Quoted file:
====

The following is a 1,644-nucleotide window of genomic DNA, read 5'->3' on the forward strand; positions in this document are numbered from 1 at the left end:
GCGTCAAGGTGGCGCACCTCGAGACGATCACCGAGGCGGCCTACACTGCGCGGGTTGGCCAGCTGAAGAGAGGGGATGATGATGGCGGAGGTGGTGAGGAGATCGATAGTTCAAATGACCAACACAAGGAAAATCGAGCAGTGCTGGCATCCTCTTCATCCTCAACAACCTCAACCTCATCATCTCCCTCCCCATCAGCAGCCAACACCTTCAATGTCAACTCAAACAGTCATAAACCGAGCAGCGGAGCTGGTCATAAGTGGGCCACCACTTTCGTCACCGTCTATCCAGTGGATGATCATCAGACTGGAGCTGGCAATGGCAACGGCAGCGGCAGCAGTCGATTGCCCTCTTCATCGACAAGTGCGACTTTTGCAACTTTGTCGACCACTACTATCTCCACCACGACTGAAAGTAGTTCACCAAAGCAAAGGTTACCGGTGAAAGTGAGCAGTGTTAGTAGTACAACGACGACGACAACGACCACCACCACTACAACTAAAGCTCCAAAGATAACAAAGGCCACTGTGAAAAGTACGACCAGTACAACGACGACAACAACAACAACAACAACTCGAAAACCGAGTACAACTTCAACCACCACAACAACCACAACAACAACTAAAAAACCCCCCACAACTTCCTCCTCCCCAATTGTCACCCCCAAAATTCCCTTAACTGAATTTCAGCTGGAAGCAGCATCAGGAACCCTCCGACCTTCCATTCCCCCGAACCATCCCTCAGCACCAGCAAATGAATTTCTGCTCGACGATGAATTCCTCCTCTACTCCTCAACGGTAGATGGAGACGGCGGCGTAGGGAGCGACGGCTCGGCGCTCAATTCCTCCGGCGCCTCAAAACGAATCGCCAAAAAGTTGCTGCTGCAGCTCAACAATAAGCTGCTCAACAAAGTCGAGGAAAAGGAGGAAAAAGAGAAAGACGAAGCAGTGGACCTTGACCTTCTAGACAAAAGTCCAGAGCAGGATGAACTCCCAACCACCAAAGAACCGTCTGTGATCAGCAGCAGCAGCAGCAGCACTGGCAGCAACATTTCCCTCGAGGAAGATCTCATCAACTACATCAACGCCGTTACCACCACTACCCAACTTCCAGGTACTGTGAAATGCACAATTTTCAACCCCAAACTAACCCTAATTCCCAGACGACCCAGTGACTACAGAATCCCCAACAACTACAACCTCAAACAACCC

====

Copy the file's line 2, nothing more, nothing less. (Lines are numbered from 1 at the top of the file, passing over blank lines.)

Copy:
GCGTCAAGGTGGCGCACCTCGAGACGATCACCGAGGCGGCCTACACTGCGCGGGTTGGCCAGCTGAAGAGAGGGGATGATGATGGCGGAGGTGGTGAGGAGATCGATAGTTCAAATGACCAACACAAGGAAAATCGAGCAGTGCTGGCATCCTCTTCATCCTCAACAACCTCAACCTCATCATCTCCCTCCCCATCAGCAGCCAACACCTTCAATGTCAACTCAAACAGTCATAAACCGAGCAGCGGAGCTGGTCATAAGTGGGCCACCACTTTCGTCACCGTCTATCCAGTGGATGATCATCAGACTGGAGCTGGCAATGGCAACGGCAGCGGCAGCAGTCGATTGCCCTCTTCATCGACAAGTGCGACTTTTGCAACTTTGTCGACCACTACTATCTCCACCACGACTGAAAGTAGTTCACCAAAGCAAAGGTTACCGGTGAAAGTGAGCAGTGTTAGTAGTACAACGACGACGACAACGACCACCACCACTACAACTAAAGCTCCAAAGATAACAAAGGCCACTGTGAAAAGTACGACCAGTACAACGACGACAACAACAACAACAACAACTCGAAAACCGAGTACAACTTCAACCACCACAACAACCACAACAACAACTAAAAAACCCCCCACAACTTCCTCCTCCCCAATTGTCACCCCCAAAATTCCCTTAACTGAATTTCAGCTGGAAGCAGCATCAGGAACCCTCCGACCTTCCATTCCCCCGAACCATCCCTCAGCACCAGCAAATGAATTTCTGCTCGACGATGAATTCCTCCTCTACTCCTCAACGGTAGATGGAGACGGCGGCGTAGGGAGCGACGGCTCGGCGCTCAATTCCTCCGGCGCCTCAAAACGAATCGCCAAAAAGTTGCTGCTGCAGCTCAACAATAAGCTGCTCAACAAAGTCGAGGAAAAGGAGGAAAAAGAGAAAGACGAAGCAGTGGACCTTGACCTTCTAGACAAAAGTCCAGAGCAGGATGAACTCCCAACCACCAAAGAACCGTCTGTGATCAGCAGCAGCAGCAGCAGCACTGGCAGCAACATTTCCCTCGAGGAAGATCTCATCAACTACATCAACGCCGTTACCACCACTACCCAACTTCCAGGTACTGTGAAATGCACAATTTTCAACCCCAAACTAACCCTAATTCCCAGACGACCCAGTGACTACAGAATCCCCAACAACTACAACCTCAAACAACCC